Blogs » Pop Goes the Culture » Vitaminwater? Healthy? Don't be ridiculous

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It's a well-known fact that I'm a Red Bull addict. I love it. But I realize it doesn't actually give me wings like the marketers of the beverage tout.

I also from time to time have been known to purchase Smart Water. But again, I realize it doesn't make me any smarter (in fact, it makes me pretty dumb considering I'm buying something that comes out of my tap for free).

And when I have the occasional Corona, I realize I'm not going to instantly be whisked off to a Caribbean island.

But when I buy something called Vitaminwater, I'll admit that I just naturally assume it has something at least somewhat healthy in it, like...oh, I don't know...vitamins.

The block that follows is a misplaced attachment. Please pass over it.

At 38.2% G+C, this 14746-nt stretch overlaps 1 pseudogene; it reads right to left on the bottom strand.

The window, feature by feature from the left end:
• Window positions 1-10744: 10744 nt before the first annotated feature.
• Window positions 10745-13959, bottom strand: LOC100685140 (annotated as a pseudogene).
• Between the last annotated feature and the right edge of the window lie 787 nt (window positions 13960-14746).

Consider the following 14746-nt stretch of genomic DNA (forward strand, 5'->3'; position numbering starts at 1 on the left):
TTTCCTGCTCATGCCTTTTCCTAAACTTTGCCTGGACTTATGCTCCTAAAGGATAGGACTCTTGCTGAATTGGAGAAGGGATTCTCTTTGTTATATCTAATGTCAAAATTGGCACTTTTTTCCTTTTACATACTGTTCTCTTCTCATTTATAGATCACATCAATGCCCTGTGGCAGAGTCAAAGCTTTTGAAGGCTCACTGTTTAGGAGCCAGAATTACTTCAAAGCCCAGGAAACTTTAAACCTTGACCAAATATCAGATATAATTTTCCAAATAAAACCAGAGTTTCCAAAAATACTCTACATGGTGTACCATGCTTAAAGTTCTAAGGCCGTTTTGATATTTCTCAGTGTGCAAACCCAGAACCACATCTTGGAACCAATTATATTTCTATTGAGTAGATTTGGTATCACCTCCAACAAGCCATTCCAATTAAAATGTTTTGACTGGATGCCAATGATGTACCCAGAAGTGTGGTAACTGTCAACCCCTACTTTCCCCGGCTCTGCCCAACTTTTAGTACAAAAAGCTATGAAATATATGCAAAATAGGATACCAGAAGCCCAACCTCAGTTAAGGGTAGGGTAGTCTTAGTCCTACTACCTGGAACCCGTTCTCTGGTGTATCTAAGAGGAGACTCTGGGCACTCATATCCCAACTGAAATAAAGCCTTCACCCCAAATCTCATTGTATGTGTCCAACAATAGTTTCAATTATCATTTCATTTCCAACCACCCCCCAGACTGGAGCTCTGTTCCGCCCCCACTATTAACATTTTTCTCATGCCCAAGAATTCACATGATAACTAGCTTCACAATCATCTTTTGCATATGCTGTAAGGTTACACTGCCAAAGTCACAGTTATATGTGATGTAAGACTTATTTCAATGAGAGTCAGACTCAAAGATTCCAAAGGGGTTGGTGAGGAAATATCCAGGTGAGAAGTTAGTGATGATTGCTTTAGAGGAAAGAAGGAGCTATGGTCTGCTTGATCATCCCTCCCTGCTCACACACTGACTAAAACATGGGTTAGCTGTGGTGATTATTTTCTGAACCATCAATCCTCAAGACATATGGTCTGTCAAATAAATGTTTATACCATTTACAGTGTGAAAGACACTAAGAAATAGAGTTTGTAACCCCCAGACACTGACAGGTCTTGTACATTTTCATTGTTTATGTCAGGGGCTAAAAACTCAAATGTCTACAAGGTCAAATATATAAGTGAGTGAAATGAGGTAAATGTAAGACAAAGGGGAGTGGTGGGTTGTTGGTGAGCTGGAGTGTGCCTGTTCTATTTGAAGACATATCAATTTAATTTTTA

Well, turns out it does. But only a microscopic amount. And the rest is a bunch of sugar (33 grams per bottle, to be exact). Which is why Coca-Cola, the makers of said product, is being sued by a non-profit public interest group for false advertising.

And now for the kicker. So just how are the Coca-Cola lawyers defending the company? By stating that "no consumer could reasonably be misled into thinking Vitaminwater was a healthy beverage."

Hmm...really? No consumer would believe it's healthy? So you spend millions and millions of dollars marketing this beverage as a healthy way to hydrate and name it Vitaminwater because...it's not healthy? And all consumers are apparently in on this joke?

Wow. Well, this consumer didn't get the memo.

Now normally, I'd just chock this up to me being an uninformed consumer, which is my fault. But it does raise the much larger question of just how far from the truth are companies allowed to go when marketing their products? Especially when the country is battling obesity issues in both children and adults?

For more info on this latest marketing battle of wills, John Robbins of the HuffingtonPost goes more in-depth in his blog.